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How to train and compete with reactive dogs

Having a reactive dog is a challenge if you want to compete dog sports like canicross, bikejoring, skijoring or dog mushing. Behavior like lunging at other dogs is unacceptable. Luckily, it is possible to train a dog to not be reactive.

What is a reactive dog?

A reactive dog will overreact because of certain triggers. The overreaction can take shape in behaviors like biting, barking or growling. Common triggers are other dogs, people running or wearing something specific or specific situations.

At trainings or races, situations like waiting in the starting area, mass starts or overtaking can trigger reactivity.

- Saying that the dog is nipping at other dogs or people because it is eager to run is no excuse. A dog should not do that at all, says sprint and mid distance musher Tom Andres in our podcast Unleashed.

Long term thinking

If one of Tom’s dogs shows signs of reactivity towards others, he will address the situation immediately.

- That is an investment in the future. You might lose that race, but it’s worth it in the long run. Correcting unwanted behavior immediately will set the standard for many years to come.

If you know that your dog is prone to lunge at passing teams when being overtaken, stop when the other team approaches and stand next to the dog.

- Let the other team pass. If your dog just looks at them, correct him.

How to correct my dog?

Correction should not be mixed up with punishment. You should always treat your dog with respect and not harm him or her.

A correction can simply be guiding your dog to replace the unwanted behavior with what you want, for example looking straight ahead or moving to the opposite side. Correction may also be saying «no».

- When having a reactive dog, skijoring is great, as you can use the ski poles as an extension of your arm, says Lena Boysen Hillestad.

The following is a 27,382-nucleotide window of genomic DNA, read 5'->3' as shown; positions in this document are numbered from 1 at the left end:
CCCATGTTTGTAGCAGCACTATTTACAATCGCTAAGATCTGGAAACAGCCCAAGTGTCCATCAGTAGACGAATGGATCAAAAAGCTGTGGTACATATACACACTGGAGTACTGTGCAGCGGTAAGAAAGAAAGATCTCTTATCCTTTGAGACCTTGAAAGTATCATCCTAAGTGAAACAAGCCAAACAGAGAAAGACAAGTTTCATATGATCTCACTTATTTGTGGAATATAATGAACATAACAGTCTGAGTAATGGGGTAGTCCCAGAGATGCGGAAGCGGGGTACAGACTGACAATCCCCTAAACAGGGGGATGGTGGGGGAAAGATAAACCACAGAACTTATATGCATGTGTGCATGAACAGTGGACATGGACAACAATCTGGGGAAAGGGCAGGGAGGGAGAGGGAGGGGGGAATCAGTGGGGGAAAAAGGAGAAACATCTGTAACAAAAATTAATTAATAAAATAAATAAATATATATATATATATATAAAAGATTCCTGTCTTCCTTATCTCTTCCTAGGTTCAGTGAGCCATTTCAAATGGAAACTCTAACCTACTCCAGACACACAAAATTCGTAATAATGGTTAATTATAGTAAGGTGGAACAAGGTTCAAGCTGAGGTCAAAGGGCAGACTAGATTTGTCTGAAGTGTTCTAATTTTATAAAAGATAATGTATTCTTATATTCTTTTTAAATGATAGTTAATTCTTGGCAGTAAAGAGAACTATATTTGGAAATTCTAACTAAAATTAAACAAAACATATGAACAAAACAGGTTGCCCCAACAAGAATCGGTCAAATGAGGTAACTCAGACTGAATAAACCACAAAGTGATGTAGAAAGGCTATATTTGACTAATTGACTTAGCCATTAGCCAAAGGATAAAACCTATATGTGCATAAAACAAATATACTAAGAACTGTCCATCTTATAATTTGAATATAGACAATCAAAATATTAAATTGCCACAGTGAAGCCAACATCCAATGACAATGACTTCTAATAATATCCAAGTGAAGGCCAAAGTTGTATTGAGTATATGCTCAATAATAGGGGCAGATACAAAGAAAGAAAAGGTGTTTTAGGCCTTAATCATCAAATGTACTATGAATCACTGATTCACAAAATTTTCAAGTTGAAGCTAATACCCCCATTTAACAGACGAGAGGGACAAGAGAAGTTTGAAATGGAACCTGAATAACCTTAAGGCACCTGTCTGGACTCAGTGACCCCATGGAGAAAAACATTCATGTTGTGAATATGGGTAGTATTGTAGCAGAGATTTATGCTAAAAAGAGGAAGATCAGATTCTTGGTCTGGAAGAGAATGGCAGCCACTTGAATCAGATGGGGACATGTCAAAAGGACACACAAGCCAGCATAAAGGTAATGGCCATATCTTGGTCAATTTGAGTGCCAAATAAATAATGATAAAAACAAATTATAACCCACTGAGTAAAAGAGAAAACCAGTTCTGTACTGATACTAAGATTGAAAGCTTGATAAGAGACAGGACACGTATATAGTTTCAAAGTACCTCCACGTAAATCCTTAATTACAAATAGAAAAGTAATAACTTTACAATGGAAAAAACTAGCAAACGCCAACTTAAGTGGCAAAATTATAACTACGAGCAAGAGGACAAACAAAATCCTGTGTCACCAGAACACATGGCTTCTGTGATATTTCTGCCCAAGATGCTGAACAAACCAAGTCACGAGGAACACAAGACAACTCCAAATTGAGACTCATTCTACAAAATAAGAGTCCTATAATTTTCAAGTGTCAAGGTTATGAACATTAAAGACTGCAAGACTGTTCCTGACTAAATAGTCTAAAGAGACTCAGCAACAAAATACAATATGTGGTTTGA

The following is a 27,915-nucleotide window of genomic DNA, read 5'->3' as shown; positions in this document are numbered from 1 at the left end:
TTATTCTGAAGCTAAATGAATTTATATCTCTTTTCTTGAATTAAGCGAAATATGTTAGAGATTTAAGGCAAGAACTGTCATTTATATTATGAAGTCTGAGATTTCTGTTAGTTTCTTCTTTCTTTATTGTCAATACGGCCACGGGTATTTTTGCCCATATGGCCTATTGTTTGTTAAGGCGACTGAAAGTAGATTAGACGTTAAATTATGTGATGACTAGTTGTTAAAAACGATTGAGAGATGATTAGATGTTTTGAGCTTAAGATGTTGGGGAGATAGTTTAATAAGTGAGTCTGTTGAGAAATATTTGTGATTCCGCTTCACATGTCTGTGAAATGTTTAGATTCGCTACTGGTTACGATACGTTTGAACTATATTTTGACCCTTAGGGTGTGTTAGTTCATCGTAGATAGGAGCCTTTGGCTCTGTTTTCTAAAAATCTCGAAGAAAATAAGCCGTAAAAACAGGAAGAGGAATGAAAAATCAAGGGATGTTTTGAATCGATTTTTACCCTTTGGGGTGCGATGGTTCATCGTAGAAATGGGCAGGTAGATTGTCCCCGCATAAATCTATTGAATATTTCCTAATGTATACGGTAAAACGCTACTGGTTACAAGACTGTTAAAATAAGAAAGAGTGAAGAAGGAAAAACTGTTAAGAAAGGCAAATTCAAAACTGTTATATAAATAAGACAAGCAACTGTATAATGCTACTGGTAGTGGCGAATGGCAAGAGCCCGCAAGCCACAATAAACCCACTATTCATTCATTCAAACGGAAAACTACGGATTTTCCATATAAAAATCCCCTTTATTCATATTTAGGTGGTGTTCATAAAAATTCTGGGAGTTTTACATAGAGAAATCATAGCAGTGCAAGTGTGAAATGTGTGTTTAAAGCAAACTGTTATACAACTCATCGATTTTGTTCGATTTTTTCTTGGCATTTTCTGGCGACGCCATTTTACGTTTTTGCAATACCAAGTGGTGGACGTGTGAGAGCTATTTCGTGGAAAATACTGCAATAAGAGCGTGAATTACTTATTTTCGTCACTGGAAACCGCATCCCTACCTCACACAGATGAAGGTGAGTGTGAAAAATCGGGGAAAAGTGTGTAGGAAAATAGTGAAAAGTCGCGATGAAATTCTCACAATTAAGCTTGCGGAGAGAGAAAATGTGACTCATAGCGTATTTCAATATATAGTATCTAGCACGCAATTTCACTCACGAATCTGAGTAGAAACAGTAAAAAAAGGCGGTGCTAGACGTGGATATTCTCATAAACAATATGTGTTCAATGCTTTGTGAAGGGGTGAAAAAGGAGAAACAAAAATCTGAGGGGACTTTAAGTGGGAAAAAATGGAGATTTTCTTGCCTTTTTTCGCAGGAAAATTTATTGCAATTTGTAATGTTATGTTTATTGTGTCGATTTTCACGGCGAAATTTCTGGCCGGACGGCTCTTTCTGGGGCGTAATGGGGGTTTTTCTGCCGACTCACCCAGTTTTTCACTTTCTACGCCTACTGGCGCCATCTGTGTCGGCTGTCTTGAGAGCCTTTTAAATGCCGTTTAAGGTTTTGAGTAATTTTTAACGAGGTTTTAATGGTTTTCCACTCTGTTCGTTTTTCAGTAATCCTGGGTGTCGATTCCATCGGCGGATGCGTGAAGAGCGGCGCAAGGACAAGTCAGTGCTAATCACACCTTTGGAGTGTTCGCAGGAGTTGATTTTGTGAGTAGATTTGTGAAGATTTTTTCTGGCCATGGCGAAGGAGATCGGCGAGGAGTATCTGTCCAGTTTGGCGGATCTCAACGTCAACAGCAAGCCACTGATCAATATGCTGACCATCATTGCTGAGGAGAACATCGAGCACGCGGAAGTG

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She would use the pole as a barrier towards the other team, and to correct the dog.

- Not hit, but correct. Meaning I gently guide my dog in the desired direction.

If overtaking triggers your dog, train overtaking with others and gradually expose yourselves to bigger challenges. If you do not manage to solve the problem yourself, seek help from others.

Don’t take it personally

There are many reasons why some dogs get reactive. Lack of socialization, bad experiences or even genetics can cause dogs to be reactive. Whatever the reason is, don’t take it personally.

- No one’s perfect. Everyone has dog fights. Everyone has the case where their dog growls at another dog or something. People don’t get along all the time. We have our own issues, and dogs are the exact same way. Don’t let bad things that happens ruin your confidence, because dogs feed off your energy. Everyone else deals with the exact same issues. Don’t take it personally. It doesn’t mean you failed as a dog trainer. It just means you have more work to do, which everyone does, says Nick and Joy Weis in our podcast Unleashed.

When you look at social media everyone’s dogs seem to be perfect, but remember that nobody’s going to post a picture on Instagram of their two dogs that just got in a fight.

- When those fights or those scuffles do happen, what caused it? What was the issue? These incidents gives you a little bit of perspective, too, into how your dog is thinking. Work through those issues and remember; they are animals. They have instincts. Just work through it, says Joy.

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